Author ORCID Identifier


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Document Type


Degree Name

Doctor of Philosophy


Pharmacy - Dean's Office

First Advisor

Dr. Shijun Zhang


Inflammasomes are intracellular multimeric protein complexes that regulate inflammation by controlling the maturation of cytokines, interleukin-1β (IL-1β) and interleukin-18 (IL-18). Additionally, activation of these inflammasome complexes has been implicated in an inflammatory form of death known as proptosis. Of the known inflammasomes, the NOD-like receptor family pyrin domain containing 3 (NLPP3) inflammasome, is the most elucidated. Under physiological conditions, NLRP3-mediated inflammation promotes healing and the elimination of cellular debris and pathogens. However, the dysregulation of IL-1β, IL-18 and pyroptosis are instrumental in the development of multiple pathologies. Furthermore, studies suggest that the NLRP3 inflammasome mediates detrimental neuroinflammation and contributes significantly to the development of several neurodegenerative diseases. This includes Alzheimer’s disease, multiple sclerosis, Parkinson's disease, and amyotrophic lateral sclerosis. Novel NLRP3 inflammasome inhibitors (NLRP3Is) are needed as pharmacological tools to complement ongoing molecular and genetic studies to aid in defining the roles of NLRP3 in neurological diseases. Development of such inhibitors also has significant translational potential. In order to develop novel small molecule inhibitors of the NLRP3 inflammasome, we conducted an in-depth structure-activity-relationship study of a known NLRP3 inhibitor. Two new lead compounds, 54 and 64, were identified. These compounds were potent and selective NLRP3 inhibitors in both in BMDMs and J774A.1 cell-lines. Importantly, a study utilizing mice challenged with LPS demonstrated that both of these compounds have in vivo activity. Collectively, these results strongly encourage further development of new analogs based on this promising chemical scaffold.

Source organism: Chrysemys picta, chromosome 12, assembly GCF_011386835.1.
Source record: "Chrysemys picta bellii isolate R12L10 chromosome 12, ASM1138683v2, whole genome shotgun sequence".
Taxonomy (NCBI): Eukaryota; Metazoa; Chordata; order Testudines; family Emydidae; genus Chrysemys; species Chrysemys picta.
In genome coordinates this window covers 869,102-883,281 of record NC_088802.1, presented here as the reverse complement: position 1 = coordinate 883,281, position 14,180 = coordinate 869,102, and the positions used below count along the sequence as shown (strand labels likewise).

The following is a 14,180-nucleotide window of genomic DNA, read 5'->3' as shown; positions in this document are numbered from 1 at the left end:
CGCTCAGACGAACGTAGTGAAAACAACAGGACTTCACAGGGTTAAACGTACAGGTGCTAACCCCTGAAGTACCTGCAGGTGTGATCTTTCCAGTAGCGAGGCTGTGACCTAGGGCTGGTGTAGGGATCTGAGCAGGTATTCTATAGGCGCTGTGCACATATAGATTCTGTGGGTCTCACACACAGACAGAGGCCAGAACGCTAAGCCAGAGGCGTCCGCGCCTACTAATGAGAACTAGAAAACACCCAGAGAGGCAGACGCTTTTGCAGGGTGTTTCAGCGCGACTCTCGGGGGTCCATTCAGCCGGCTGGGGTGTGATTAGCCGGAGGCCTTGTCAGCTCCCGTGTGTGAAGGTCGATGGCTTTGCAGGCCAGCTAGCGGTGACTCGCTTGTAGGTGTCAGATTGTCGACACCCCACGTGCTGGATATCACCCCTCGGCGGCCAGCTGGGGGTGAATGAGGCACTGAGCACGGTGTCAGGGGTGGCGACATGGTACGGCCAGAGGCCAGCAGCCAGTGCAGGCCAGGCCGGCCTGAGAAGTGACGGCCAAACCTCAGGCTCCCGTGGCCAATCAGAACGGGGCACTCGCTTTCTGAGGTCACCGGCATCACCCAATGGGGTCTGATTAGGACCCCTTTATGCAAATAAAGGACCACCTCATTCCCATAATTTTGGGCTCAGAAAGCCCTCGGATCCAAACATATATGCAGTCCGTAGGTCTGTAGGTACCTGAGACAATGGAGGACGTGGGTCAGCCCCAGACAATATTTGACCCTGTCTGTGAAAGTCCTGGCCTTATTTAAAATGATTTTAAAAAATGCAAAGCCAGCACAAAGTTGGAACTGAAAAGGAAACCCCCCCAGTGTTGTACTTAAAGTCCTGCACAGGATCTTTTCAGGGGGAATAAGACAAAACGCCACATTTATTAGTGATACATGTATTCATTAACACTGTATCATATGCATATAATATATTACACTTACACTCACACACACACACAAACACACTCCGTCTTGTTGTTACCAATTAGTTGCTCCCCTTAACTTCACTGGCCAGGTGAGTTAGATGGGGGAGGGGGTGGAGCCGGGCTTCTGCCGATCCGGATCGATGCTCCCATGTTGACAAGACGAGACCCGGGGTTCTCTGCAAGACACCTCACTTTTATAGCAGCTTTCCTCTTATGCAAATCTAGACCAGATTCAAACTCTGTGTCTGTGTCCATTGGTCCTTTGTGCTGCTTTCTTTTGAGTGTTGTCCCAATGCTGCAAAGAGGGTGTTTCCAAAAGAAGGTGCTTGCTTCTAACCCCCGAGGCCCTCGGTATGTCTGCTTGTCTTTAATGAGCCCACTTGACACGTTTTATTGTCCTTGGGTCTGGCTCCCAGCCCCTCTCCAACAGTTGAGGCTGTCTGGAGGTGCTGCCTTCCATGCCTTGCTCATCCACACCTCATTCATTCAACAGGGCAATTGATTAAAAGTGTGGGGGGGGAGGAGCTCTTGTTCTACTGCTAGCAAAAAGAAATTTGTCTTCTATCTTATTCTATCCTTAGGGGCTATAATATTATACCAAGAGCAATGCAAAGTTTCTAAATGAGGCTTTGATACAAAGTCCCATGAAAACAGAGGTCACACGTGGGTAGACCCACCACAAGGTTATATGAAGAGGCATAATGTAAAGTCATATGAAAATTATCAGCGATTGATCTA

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Available for download on Wednesday, May 10, 2023